Reviewed by GREG KING
Director: Paul McGuigan
Stars: Annette Bening, Jamie Bell, Julie Walters, Kenneth Cranham, Stephen Graham, Vanessa Redgrave, Frances Barber.
This classy British feature recounts the final days of 50s movie star Gloria Grahame, a star of noir films like The Big Heat, who died at the age of 57 in 1981. She won an Oscar in 1952 for her performance in The Bad And The Beautiful opposite Kirk Douglas. But her career stalled in the mid-50s, amid a series of scandals and turbulent affairs with Hollywood players, and she found herself doing lots of guest star roles on television series.
Eventually she left Hollywood behind and moved to Liverpool in the late 70s, where she appeared on stage. It was there that the faded star met Peter Turner (Jamie Bell, from Billy Elliott, etc), a young aspiring actor, in a boarding house in Primrose Hill that they shared. When he first met her, Peter didn’t know who Gloria was. The two had a brief but passionate love affair. After the pair moved to New York, jealousy, secrets and misunderstandings shaped the relationship, which soon fell apart. Peter moved back to Liverpool.
In 1981, the ailing Grahame returned to Liverpool to appear in a theatre production of The Glass Menagerie. But after collapsing in her hotel she reached out to her former lover Peter. He moved her into his modest family home in Liverpool where he and his compassionate mother Bella (Julie Walters) looked after her when she refused medical treatment. Through a series of extended flashbacks we learn about her relationship with Turner, who was thirty years her junior.
The bittersweet Film Stars Don’t Die In Liverpool is based on Turner’s own memoir written in 1986 which recounted his affair with the glamourous actress and her final days. It is a long gestating project that has taken some two decades to bring to the screen. The screenplay has been written by Matt Greenhalgh (Control, etc) and is by turns moving and upbeat and also heartbreaking. The film is not a straight, traditional biopic and we don’t learn much about Grahame’s life or career. This is more of a May/December love story, full of love and loss and pain. It is also a little too sentimental and mawkish, but it also includes some touches of humour.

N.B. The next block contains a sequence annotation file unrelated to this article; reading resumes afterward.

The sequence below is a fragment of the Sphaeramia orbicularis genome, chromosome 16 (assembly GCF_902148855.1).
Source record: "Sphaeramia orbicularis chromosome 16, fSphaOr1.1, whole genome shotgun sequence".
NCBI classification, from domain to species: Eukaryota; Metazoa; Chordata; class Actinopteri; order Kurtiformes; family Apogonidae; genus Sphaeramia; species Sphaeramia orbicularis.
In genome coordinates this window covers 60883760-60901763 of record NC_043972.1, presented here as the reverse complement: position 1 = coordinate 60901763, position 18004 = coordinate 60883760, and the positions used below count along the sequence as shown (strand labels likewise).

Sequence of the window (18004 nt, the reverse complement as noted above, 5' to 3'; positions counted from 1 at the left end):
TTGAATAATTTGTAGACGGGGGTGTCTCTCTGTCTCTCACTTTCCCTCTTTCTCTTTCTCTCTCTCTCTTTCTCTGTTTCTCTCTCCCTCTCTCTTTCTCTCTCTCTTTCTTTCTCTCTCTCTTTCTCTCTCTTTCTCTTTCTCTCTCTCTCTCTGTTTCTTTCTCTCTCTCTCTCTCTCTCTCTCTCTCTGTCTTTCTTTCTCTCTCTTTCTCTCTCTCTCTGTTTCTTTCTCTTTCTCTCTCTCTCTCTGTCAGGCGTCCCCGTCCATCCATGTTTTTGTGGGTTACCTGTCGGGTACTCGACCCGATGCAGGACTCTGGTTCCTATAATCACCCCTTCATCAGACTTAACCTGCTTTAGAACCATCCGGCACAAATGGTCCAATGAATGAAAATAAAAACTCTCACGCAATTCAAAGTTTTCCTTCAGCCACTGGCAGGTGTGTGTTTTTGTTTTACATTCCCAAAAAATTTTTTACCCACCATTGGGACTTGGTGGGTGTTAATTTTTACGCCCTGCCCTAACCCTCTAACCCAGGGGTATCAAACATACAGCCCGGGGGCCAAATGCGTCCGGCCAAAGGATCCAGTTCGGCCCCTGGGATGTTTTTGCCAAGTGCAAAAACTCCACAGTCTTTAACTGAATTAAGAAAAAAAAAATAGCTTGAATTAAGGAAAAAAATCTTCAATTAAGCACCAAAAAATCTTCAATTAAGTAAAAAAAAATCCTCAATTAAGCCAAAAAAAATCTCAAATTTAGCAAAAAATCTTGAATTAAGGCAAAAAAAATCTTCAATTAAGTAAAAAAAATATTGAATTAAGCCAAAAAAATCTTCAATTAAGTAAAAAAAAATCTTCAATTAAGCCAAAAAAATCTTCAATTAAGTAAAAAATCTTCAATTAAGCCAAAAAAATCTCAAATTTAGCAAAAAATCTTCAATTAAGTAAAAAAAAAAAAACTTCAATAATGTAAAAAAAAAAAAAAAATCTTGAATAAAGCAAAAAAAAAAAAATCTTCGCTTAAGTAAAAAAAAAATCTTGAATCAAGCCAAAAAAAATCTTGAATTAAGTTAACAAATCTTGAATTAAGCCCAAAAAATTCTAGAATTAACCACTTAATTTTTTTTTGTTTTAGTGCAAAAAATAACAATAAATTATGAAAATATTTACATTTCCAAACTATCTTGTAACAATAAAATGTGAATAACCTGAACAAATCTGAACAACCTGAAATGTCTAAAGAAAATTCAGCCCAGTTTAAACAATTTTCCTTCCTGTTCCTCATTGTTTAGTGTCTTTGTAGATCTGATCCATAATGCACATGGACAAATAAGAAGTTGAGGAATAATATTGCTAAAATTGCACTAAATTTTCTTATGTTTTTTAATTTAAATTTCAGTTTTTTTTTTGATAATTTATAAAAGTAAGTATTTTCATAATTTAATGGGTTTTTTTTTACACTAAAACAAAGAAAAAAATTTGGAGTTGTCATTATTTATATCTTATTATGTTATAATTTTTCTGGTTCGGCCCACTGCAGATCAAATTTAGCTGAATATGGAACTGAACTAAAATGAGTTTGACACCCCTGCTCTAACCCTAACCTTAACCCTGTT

Annette Bening (The Kids Are Alright, Twentieth Century Women, etc) has delivered some great performances, but this is one of the juiciest roles of her career. She is superb as the self-deluded Grahame even though she bears little resemblance to the actress, but she captures her sultry, wispy voice, but also her sense of vulnerability, emotional fragility and insecurity, her deteriorating health, and her fear of being alone at the end. She seems to empathise with the character and her struggles.
Bell is also good as Turner and delivers a strong and convincing and mature performance. This is one of his best performances as he explores a range of complicated feelings and emotions. He more than holds his own against the veteran Oscar nominated actress. He and Bening share a palpable sexual chemistry. He is reunited with his Billy Elliott co-star Walters here, and the two do establish a wonderful dynamic. Vanessa Redgrave has a small role here as Grahame’s mother, while Frances Barber spits venom as Grahame’s bitter sister.
Film Stars Don’t Die In Liverpool is something of a change of pace for director Paul McGuigan (The Wrong Man, The Acid House, etc), who suffuses the material with a powerful sense of nostalgia. It is also a claustrophobic film as most of the action takes place inside Peter’s house or hotel rooms. Polish cinematographer Urzula Pontikos evokes both the glamour of Hollywood and the seediness of working class Liverpool, and moves seamlessly between the present and the memories of the past.